Investigating the effects of altered Rad51 expression on the DSB repair pathway choice and the conservation of RecA homologs in Saccharomyces cerevisiae

Rodrigo, Mahari (2023) Investigating the effects of altered Rad51 expression on the DSB repair pathway choice and the conservation of RecA homologs in Saccharomyces cerevisiae. MRes thesis, University of Nottingham.

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S. cerevisiae has been used as model Eukaryotic system because many of its genes are homologous to those in higher Eukaryotes and due to it’s ease of culturing. As a result, many reporter strains have been developed to investigate a range of cellular processes but, to generate deletion mutants in reporter strains, individual genes must be amplified from their respective strains in the Yeast Deletion Collection (YDO) and transformed individually into reporter strains. However, the bacterial Cas9 system may provide an alternative. Cas9 is an endonuclease which catalyses the formation of double strand breaks (DSBs), at specific loci. DSBs can be repaired by two major pathways, Non-Homologous End Joining (NHEJ), which is considered to be error prone or Homologous Recombination (HR), which is relatively error free. By targeting Cas9 to the desired genes, mutations can be created, provided the DSBs induced by Cas9 are repaired by NHEJ. In order to alter the DSB repair pathway choice, and force the cell to repair DSBs by NHEJ, the expression of Rad51, a recombinase involved in HR, was altered. Rad51 was placed under the control of a capped degron, a meiosis only promoter, PDMC1 and a mitosis only promoter, PCLB2. The sporulation efficiency and growth of the strains was assayed to determine whether they were comparable to wildtype, and therefore, could be used alongside reporter strains. While the strains generated may not be suitable, selection of a different target, such as proteins involved in resection or different promoters may yield the desired results. Cas9 may also have uses in identifying and sequencing novel recombinants, previous work in the Gray lab has identified ectopic recombinants whose partner locus is unknown. By adapting the sequencing tool Fusion Detection from Gene Enrichment (FUDGE) to detect novel recombinants forming from the HIS4::LEU2 and leu2::hisG hotspots, at abundances below the threshold of detection by pulsed-field gel electrophoresis. In addition, in order to investigate the conservation of protein binding domains across the Rec A homologs, Rad51 was replaced by several RecA homologs from across the Tree of Life. These strains were then driven through meiosis to determine whether the RecA homologs could compensate for Rad51. Interestingly, RadA, from Haloferax volcanii showed a partial compensation phenotype, when the sporulation efficiency was assayed, however no viable spores were generated.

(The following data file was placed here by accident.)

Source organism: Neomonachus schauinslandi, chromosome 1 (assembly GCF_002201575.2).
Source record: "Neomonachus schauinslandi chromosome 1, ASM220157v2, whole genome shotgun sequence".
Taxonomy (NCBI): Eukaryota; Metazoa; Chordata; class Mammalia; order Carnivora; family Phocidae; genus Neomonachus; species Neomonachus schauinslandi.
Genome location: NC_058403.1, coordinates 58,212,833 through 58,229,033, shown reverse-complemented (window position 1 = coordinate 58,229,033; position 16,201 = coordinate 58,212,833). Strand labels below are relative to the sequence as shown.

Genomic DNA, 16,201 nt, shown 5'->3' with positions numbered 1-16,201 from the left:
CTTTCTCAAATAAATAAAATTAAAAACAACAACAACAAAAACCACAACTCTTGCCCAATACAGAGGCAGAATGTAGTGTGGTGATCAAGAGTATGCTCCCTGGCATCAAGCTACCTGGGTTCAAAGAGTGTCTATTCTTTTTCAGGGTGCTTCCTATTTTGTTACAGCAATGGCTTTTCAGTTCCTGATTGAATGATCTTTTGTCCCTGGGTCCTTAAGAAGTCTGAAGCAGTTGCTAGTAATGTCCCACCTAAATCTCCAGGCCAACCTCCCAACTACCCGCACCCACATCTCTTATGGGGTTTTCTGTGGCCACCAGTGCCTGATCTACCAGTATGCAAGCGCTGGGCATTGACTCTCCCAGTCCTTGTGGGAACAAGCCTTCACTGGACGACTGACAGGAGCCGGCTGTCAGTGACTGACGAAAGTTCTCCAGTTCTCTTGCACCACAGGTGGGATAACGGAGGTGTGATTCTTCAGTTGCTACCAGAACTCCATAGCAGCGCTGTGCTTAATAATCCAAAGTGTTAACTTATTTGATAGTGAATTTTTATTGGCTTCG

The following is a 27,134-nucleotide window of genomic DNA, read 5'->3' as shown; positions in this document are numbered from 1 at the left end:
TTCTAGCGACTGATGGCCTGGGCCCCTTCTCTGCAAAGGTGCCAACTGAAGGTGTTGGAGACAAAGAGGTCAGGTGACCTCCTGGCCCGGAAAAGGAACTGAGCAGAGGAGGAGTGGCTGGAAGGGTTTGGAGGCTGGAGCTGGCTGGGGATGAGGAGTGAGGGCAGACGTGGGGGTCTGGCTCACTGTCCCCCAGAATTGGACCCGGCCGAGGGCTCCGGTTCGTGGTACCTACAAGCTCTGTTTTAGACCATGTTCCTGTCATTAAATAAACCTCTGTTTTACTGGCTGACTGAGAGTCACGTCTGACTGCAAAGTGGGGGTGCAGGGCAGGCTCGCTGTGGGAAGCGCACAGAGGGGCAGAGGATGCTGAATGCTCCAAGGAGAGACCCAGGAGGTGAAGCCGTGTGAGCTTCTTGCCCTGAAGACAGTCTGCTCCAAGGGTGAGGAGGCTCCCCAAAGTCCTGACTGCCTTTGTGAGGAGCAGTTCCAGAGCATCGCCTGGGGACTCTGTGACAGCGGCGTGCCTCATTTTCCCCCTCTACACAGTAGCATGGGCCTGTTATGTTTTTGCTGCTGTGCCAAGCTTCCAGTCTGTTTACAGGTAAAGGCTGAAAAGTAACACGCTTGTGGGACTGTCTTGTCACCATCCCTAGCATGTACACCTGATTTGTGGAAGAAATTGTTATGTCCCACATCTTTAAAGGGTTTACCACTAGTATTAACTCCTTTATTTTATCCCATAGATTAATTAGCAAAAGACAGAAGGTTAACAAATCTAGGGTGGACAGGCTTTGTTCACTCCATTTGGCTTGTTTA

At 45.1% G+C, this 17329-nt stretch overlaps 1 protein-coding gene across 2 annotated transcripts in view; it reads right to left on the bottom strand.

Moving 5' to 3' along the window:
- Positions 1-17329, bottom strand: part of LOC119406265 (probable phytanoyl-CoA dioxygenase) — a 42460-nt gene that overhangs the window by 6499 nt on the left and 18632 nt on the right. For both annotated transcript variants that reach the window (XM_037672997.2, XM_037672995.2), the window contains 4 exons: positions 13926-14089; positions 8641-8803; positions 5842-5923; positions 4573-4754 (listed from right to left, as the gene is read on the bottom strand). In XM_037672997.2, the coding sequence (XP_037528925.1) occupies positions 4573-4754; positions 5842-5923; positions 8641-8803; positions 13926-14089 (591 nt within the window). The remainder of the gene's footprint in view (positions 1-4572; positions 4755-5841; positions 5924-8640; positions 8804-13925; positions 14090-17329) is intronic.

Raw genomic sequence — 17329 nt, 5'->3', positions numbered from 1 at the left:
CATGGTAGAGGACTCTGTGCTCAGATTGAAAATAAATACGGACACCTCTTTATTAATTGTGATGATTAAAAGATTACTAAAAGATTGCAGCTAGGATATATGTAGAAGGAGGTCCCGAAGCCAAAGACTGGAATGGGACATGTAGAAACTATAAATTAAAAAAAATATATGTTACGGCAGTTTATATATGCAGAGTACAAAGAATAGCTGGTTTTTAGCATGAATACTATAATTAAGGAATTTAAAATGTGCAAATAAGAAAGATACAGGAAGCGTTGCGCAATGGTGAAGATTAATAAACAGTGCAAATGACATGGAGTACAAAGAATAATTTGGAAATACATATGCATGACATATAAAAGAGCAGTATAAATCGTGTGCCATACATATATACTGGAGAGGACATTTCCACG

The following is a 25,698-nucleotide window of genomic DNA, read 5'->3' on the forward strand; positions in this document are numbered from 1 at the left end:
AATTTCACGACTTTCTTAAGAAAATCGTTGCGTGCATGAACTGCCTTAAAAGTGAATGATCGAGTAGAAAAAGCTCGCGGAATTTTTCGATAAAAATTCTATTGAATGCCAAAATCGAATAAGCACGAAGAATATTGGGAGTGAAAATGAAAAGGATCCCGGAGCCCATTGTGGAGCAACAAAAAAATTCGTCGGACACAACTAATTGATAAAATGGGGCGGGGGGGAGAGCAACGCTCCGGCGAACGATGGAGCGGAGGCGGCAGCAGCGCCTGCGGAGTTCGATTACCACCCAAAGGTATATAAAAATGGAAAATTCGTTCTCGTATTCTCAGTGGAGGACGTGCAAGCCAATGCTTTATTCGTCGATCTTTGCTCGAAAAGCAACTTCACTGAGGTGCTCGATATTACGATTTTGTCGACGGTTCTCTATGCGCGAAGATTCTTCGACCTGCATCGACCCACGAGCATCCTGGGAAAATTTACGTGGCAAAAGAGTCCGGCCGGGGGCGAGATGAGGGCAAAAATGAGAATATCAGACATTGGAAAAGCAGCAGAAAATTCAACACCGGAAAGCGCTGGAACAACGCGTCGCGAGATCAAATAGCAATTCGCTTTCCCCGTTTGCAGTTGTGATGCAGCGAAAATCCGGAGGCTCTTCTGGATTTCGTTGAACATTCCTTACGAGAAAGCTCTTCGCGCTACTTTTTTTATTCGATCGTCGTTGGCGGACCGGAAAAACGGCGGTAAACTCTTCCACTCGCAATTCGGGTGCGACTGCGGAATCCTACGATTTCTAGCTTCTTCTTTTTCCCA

Item Type: Thesis (University of Nottingham only) (MRes)
Supervisors: Gray, Stephen
Allers, Thorsten
Keywords: Saccharomyces cerevisiae; Endonucleases; Meiosis
Subjects: Q Science > QP Physiology > QP501 Animal biochemistry
Faculties/Schools: UK Campuses > Faculty of Medicine and Health Sciences > School of Life Sciences
Item ID: 73861
Depositing User: Rodrigo, Mahari
Date Deposited: 04 Aug 2023 07:16
Last Modified: 04 Aug 2023 07:16

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